As we bring Black History Month to a close, it is imperative to remember that we must respect all human life, from conception through natural death.
As Catholic Christians, we know that God created us in his image and likeness; each of us is a unique and beautiful reflection of our creator. We are all brothers and sisters in Christ, yet what we see in the news regularly is division – whether it’s based on the color of our skin, our political affiliation, our religious beliefs or other differences that lead to the inhumane treatment of others. We must recall that Jesus prayed just before he died that we might all be one. We also know that united we stand, divided we fall. I’m inviting everyone to reflect on one particularly painful sin of division – racism – and ask that you consider ways to actively reject this insidious evil wherever it is found.
In 2018, the United States Conference of Catholic Bishops issued a statement, “Open Wide Our Hearts: The Enduring Call to Love -- A Pastoral Letter Against Racism.” In that document, the bishops stated: “Racism still profoundly affects our culture, and it has no place in the Christian heart. This evil causes great harm to its victims, and it corrupts the souls of those who harbor it.”
The statement went on to say: “What is needed … is a genuine conversion of heart, a conversion that will compel change, and the reform of our institutions and society. Moving our nation to a full realization of the promise of liberty, equality and justice for all is even more challenging. However, in Christ we can find the strength and the grace necessary to make that journey.”
As you reflect on this, I ask you to join me in prayer, using these beautiful words from St. John Paul II:
“Lord our God, you created the human being, man and woman, in your image and likeness, and you willed the diversity of peoples within the unity of the human family. At times, however, the equality of your sons and daughters has not been acknowledged, and Christians have been guilty of attitudes of rejection and exclusion, consenting to acts of discrimination on the basis of racial and ethnic difference. Forgive us and grant us the grace to heal the wounds still present in your community on account of sin, so that we will all feel ourselves to be your sons and daughters.”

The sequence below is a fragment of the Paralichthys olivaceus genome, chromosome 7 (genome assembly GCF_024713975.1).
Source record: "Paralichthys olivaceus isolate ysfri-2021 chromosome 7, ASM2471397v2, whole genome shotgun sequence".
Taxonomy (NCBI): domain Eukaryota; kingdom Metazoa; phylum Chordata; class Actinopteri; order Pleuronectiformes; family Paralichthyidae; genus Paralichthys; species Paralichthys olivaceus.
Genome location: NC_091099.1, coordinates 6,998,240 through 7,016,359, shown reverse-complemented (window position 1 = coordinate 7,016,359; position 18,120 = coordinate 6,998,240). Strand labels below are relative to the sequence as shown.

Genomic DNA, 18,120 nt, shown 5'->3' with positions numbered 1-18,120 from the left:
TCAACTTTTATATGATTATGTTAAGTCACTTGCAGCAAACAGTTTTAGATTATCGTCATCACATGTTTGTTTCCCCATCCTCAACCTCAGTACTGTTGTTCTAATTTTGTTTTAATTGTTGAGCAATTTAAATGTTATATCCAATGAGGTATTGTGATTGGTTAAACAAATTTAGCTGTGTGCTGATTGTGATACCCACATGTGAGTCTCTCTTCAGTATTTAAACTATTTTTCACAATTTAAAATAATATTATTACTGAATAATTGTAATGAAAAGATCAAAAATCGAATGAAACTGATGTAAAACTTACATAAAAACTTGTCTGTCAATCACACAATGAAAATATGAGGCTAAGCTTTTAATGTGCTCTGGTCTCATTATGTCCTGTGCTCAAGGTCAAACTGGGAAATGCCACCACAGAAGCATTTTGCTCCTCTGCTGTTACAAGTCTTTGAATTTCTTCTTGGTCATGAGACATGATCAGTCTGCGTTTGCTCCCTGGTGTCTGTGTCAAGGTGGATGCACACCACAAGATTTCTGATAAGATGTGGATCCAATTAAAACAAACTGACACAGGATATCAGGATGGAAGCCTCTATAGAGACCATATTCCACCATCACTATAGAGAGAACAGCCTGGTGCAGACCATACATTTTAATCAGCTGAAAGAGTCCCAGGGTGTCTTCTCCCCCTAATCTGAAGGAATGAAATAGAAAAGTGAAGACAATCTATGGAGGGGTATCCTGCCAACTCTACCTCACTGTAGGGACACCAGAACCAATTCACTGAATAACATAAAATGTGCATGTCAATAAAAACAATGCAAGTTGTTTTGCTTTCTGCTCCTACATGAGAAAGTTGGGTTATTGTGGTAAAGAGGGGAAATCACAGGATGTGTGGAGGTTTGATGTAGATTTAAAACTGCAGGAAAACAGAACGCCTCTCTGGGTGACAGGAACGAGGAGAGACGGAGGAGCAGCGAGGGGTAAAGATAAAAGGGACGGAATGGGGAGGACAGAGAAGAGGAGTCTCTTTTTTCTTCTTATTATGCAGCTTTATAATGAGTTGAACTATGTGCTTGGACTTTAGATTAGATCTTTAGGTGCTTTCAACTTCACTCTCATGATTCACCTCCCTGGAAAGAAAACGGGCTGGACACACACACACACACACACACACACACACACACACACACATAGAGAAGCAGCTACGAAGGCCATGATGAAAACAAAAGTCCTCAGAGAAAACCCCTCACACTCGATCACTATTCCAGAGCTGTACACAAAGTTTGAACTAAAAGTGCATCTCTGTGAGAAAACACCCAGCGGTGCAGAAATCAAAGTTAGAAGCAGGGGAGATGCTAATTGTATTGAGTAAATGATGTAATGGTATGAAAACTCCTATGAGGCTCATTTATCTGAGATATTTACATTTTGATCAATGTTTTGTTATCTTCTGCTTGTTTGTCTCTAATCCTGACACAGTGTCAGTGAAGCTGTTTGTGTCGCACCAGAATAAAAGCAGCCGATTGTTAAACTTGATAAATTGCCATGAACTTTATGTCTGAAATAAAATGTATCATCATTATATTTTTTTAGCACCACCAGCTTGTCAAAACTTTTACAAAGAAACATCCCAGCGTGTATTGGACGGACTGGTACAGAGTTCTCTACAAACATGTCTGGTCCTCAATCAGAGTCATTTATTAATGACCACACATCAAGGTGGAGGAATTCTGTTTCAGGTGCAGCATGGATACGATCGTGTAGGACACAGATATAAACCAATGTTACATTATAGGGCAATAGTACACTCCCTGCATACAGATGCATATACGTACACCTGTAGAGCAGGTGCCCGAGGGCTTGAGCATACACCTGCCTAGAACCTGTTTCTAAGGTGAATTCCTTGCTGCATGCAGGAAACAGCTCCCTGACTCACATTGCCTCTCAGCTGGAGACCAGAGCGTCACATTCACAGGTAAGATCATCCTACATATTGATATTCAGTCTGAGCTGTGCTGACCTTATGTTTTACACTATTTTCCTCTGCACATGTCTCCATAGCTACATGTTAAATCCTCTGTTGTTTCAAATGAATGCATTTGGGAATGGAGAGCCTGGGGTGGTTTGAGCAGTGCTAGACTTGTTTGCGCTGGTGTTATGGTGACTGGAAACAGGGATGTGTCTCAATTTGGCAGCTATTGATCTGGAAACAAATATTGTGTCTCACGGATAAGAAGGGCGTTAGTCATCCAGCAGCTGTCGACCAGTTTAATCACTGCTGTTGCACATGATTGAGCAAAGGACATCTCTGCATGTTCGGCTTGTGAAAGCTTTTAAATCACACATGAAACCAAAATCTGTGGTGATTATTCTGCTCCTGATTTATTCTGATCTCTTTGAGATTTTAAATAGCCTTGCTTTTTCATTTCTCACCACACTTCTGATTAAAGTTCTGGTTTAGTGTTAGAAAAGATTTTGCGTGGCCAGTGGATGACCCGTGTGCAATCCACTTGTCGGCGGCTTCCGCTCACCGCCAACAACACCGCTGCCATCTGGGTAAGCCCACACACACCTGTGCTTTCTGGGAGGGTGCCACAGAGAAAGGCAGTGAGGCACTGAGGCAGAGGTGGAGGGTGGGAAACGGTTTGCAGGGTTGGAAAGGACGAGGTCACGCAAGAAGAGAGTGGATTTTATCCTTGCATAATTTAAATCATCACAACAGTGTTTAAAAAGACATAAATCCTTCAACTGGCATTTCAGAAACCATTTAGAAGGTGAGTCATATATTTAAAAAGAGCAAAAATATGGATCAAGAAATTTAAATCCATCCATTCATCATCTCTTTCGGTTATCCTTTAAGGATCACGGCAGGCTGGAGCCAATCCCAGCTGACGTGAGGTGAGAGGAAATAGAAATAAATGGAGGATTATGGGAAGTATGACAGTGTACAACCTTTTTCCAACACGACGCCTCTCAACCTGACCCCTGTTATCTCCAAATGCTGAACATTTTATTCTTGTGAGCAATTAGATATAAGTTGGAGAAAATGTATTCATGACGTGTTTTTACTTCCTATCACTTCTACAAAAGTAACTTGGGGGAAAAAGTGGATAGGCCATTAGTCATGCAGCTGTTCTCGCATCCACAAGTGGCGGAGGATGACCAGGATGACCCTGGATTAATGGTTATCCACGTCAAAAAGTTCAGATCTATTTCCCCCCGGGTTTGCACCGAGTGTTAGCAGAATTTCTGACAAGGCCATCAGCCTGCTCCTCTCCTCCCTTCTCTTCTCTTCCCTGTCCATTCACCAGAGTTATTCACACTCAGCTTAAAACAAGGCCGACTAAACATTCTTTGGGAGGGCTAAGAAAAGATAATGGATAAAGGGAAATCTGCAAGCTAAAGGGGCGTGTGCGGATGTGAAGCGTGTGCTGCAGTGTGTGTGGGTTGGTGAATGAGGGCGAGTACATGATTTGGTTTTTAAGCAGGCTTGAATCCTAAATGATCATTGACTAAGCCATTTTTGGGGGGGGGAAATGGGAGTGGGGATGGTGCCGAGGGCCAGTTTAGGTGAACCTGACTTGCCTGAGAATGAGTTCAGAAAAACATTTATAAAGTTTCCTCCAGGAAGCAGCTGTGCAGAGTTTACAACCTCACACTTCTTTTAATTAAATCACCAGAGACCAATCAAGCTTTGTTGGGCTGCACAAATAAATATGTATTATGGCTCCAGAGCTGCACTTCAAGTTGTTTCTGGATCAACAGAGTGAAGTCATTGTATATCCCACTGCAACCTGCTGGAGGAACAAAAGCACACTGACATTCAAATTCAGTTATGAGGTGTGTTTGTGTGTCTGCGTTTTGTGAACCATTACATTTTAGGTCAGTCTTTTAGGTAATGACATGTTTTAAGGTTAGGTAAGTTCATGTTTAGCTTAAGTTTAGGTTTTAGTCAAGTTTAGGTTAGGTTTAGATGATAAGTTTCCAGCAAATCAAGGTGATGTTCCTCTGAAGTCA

We should pray, too, for ourselves, that we will never fail to understand that our power as followers of Jesus comes in our loving one another. We not only pray for victims of the sin of racism, but for all victims of discrimination, violence and abuse, from conception to natural death.
An African American saint in the making is the Servant of God Sister Thea Bowman, who inspired people of all races to work together for the justice that leads to peace. Sister Thea, at a meeting of USCCB in 1989 said, “The Church is a family of families, and the family (has) got to stay together … if we do stay together, if we walk and talk and work and play and stand together in Jesus’ name – we’ll be who we say we are – truly Catholic. And we shall overcome – overcome the poverty – overcome the loneliness – overcome the alienation and build together a holy city, a New Jerusalem, a city set apart where they’ll know that we are here because we love one another.”
May we, as faithful Catholics, lead the way to a vision that Jesus has for this world, where we are all sons and daughters of God, and all brothers and sisters to each other. May we ask the Lord to wash away the ashes of sin in our own hearts, and replace them with the waters of grace – so that we may worship in spirit and in truth, proclaim the Gospel in its beauty, and serve the Lord with gladness.